Are you a hard working American? If so, you’re in good company. In fact, many of us overdo it on the work front, when one considers, by contrast, the healthy work/life balance exemplified by many European cultures, such as France, Italy and Spain.

Some people even view being “so stressed at work” as something of a merit badge. The problem is, wellness often suffers as a consequence. If you viewed our article on stress and premature aging, you learned that too much daily physical and/or mental stress can lead to numerous health problems, and even shorten your lifespan.

One aspect of daily life impaired by undue stress is cognition─your thinking ability. You can combat this naturally, however. Research suggests that increasing your dietary intake of the amino acid tryptophan may increase serotonin─a crucial neurotransmitter─thus improving cognitive performance.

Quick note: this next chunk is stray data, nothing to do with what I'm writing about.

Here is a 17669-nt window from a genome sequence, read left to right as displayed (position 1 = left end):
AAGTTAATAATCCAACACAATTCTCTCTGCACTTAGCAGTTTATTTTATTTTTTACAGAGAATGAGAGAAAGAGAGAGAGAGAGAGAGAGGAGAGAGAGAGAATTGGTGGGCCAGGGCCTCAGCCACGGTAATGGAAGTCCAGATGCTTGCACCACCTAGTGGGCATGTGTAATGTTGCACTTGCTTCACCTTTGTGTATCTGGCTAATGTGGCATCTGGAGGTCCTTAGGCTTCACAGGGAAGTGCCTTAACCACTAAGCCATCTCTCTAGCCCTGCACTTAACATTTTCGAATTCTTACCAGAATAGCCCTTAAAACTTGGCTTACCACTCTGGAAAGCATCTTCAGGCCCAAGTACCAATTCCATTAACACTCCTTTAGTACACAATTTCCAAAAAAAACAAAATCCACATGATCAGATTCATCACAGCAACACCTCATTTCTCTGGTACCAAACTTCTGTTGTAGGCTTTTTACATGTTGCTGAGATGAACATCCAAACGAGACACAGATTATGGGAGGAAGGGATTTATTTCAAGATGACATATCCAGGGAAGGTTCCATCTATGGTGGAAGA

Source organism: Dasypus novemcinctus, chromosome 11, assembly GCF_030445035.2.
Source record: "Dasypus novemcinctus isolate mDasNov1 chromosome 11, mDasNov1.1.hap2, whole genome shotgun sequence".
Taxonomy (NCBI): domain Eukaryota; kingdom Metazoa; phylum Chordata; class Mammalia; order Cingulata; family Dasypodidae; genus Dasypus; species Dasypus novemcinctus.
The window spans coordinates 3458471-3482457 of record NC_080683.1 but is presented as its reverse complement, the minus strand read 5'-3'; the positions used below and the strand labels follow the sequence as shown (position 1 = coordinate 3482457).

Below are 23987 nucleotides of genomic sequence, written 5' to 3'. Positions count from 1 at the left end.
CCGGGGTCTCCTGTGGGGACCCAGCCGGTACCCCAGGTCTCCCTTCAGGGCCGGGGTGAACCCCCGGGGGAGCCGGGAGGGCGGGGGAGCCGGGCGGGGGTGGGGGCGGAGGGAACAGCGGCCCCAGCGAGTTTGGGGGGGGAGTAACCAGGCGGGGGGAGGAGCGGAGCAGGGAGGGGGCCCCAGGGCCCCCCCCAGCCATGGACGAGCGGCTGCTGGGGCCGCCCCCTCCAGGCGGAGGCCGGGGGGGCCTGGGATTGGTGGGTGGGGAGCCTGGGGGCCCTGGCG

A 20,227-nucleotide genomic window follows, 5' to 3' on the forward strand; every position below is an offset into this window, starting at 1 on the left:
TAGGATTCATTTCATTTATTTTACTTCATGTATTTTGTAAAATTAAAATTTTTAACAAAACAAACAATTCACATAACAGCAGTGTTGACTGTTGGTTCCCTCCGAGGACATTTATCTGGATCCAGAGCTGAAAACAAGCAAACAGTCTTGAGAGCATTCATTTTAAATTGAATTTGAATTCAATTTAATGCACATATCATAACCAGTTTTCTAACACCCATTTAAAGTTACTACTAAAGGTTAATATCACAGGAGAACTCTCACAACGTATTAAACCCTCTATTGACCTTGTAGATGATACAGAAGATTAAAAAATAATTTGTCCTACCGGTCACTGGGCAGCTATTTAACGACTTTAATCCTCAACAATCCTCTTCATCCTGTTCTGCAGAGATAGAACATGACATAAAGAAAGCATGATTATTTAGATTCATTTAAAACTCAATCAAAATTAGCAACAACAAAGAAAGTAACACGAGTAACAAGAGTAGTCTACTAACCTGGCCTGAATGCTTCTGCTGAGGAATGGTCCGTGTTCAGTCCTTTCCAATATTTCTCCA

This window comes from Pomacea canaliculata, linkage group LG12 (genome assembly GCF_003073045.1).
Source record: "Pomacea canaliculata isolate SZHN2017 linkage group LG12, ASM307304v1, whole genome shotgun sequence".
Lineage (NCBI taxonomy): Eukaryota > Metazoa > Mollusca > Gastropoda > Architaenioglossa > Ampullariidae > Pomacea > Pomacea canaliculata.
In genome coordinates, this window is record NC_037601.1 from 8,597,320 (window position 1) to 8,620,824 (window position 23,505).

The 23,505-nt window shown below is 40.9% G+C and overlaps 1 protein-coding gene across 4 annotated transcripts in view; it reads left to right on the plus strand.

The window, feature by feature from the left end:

The solution could be as simple as a daily whey protein shake. Several studies suggest that whey protein improves cognitive performance in subjects under stress by boosting both tryptophan and serotonin.(1) One research team found that consuming tryptophan-rich protein─such as whey─improved coping ability, probably through alterations in brain serotonin.(2)

Another study explored the link between stress-related mood deterioration and depression, pinpointing low brain serotonin as a primary cause. This is because serotonin is limited by the availability of its amino acid precursor tryptophan. The authors concluded that the situation can be corrected by increasing dietary tryptophan.(3)

This brings us back, yet again, to whey protein, one of the richest natural sources of tryptophan, in addition to every other crucial, essential amino acid you need to survive─and thrive. If you, like so many of us, are still struggling to find the ideal work/life balance, at least you know you have a powerfully effective ally along the whey.

1 Am J Clin Nutr. Vol. 75, No. 6, 1051-1056, June 2002
2 Am J Clin Nutr. 2000 Jun;71(6):1536-44.
3 Neuromolecular Med. 2008;10(4):247-58. Epub 2008 May 31.